Broken Preschoolers

Preschool is my least well attended program, largely due to the fact that our community is extremely affluent and the majority of preschool age children here attend a formal program. On any given week, I have anywhere between 2 and 10 children. This week, one of my regulars, who is usually super ready to participate, well…wasn’t. When her mom asked her if she was going to join in during our opening song, she said, “No, mom, I’m broken.” And so it goes.

Kids feed off the energy of the other kids in their group as well as their parent’s. That’s why caregiver enthusiasm can make or break a program and it’s also why having smaller storytime numbers can contribute to kids clamming up and refusing to participate. This can happen to ALL kids, even those that we see on a regular basis.

Sustaining the right amount of energy during a smaller storytime is a one of the biggest challenges that I face on a regular basis. Too much energy and the kiddos break away from the tiny hive mind and start running all over the place. Too little energy and a 30 minute storytime winds up feeling like an hour of pulling teeth. Here are some things that work for me in striking the balance so that I can have a successful program.

  1. Get to know the kids by name. You should try to do this with storytime regulars no matter what, but it becomes particularly useful when there is a smaller group than is desirable because it allows you to ask questions and engages kids one on one. They’re much more likely to open up to you if they know your name and you know theirs. Kids don’t enjoy being called “hey, you” any more than we do.
  2. Be as energetic with 5 kids as you would with 50. Enthusiasm is catching. So is the opposite. It’s extremely tempting to dial things down when you’re not trying to hold the attention of a massive group. While there is something to be said for a more informal, one on one experience in storytime when the situation allows, it’s not my preferred tactic. While storytime isn’t a performance, I think the librarian or staff member has a certain responsibility to provide top notch programming and, in storytime, that usually includes getting as crazy excited about books, singing, and movement as you possibly can. This also sets a precedent for caregivers. We can’t expect them to show up and stay engaged if we aren’t willing to do it ourselves.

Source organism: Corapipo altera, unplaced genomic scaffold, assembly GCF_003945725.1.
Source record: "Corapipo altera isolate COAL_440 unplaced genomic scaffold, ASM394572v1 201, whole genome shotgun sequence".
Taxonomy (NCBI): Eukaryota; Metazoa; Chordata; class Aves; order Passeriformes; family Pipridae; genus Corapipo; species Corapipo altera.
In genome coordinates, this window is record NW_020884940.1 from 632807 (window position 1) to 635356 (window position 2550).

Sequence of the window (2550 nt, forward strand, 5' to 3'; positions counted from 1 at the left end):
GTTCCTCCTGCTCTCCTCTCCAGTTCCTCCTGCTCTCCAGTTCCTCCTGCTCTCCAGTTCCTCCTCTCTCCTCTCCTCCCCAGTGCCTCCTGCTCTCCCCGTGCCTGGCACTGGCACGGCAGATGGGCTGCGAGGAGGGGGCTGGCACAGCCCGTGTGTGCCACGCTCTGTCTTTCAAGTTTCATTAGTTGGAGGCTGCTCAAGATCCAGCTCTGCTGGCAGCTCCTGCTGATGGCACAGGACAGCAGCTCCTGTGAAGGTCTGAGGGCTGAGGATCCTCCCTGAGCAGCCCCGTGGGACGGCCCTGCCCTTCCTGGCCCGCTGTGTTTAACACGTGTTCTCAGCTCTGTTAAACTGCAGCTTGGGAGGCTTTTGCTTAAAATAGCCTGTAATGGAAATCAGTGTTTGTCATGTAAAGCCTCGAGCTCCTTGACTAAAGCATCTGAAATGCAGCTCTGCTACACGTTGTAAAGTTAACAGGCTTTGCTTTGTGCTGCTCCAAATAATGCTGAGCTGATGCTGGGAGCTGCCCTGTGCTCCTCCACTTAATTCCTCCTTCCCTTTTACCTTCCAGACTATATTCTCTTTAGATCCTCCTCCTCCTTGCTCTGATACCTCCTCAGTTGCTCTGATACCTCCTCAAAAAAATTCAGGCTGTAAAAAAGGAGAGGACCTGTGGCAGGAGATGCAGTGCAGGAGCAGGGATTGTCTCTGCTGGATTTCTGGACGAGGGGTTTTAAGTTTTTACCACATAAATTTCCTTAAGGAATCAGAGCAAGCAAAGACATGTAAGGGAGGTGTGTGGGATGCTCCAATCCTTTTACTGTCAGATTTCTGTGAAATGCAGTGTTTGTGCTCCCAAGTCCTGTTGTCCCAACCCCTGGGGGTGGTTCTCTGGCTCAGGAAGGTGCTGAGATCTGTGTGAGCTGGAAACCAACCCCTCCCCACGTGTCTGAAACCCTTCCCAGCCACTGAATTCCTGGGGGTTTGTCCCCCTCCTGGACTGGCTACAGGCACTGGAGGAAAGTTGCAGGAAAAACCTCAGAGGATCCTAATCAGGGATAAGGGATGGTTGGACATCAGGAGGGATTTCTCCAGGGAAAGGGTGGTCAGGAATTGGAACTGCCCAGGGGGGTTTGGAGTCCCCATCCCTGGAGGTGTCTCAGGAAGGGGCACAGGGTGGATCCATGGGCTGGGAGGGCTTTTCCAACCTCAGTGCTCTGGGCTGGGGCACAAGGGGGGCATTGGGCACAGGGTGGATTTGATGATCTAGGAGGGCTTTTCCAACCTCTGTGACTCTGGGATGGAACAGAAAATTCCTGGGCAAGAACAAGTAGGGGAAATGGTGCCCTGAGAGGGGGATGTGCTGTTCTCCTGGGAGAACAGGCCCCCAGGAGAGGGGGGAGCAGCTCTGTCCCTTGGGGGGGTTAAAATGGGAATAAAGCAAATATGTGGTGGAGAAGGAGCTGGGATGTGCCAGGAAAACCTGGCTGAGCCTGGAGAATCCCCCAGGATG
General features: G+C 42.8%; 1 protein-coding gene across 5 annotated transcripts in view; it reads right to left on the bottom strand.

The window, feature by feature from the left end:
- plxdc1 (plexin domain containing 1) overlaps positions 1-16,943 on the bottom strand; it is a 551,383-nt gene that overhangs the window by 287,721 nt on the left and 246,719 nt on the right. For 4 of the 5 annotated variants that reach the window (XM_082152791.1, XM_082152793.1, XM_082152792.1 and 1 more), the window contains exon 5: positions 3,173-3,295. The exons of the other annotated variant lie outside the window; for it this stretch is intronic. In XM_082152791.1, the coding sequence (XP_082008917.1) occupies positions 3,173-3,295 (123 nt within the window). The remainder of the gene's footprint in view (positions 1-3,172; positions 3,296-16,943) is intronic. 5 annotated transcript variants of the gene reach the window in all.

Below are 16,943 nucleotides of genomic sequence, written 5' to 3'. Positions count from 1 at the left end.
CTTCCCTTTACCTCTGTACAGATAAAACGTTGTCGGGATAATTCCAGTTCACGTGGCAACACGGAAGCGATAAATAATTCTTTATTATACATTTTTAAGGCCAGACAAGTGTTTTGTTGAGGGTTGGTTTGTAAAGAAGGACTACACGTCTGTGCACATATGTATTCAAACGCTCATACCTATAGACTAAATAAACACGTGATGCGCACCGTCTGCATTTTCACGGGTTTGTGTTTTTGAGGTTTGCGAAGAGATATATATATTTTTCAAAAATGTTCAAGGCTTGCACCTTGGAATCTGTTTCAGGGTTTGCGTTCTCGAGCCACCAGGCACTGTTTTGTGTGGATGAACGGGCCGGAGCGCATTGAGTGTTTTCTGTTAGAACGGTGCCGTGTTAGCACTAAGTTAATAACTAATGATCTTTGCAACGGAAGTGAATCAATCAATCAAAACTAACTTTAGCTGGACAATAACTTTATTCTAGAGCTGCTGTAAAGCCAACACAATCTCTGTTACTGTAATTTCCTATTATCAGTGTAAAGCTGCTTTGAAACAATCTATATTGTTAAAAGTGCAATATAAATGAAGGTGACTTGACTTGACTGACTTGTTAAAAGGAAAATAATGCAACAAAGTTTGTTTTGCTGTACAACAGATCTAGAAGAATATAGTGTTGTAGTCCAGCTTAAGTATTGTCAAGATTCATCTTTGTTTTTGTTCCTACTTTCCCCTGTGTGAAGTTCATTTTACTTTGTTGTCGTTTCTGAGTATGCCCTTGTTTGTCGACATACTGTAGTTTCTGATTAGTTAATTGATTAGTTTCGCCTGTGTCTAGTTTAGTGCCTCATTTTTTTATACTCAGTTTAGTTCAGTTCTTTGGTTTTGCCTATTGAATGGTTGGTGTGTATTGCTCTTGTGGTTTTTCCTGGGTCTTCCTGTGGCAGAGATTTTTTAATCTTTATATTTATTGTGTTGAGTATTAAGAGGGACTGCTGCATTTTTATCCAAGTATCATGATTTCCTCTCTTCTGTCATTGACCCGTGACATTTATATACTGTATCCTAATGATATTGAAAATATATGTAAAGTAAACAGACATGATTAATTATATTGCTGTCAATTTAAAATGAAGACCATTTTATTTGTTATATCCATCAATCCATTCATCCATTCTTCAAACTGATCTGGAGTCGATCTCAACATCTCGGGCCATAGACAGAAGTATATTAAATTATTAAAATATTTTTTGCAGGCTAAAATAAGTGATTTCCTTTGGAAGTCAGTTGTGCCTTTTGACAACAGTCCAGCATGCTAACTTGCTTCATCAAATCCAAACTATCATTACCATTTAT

3. Watch your pace. Don’t feel like you need to rush through the program just because the room isn’t filled to capacity. Try to resist the urge to do that. Take the time to tell a great story. Have conversations about the book that are harder to do when you’re dealing with a lot of kids shouting over each other. Repeat movement activities and songs just like you normally would even if the kids have the damn thing down the first time.
  4. Go with the flow and keep the flow going. This is the golden rule of any program. Sluggish caregivers? Keep going. Reluctant kids? Keep going. Smile. Laugh. Be silly. Trust your professional judgment and change gears when you need to. Shorten a story or expand on it as needed. Give good tips to caregivers even when it seems like they’re dragging their feet. They’ll thank you later. I promise.
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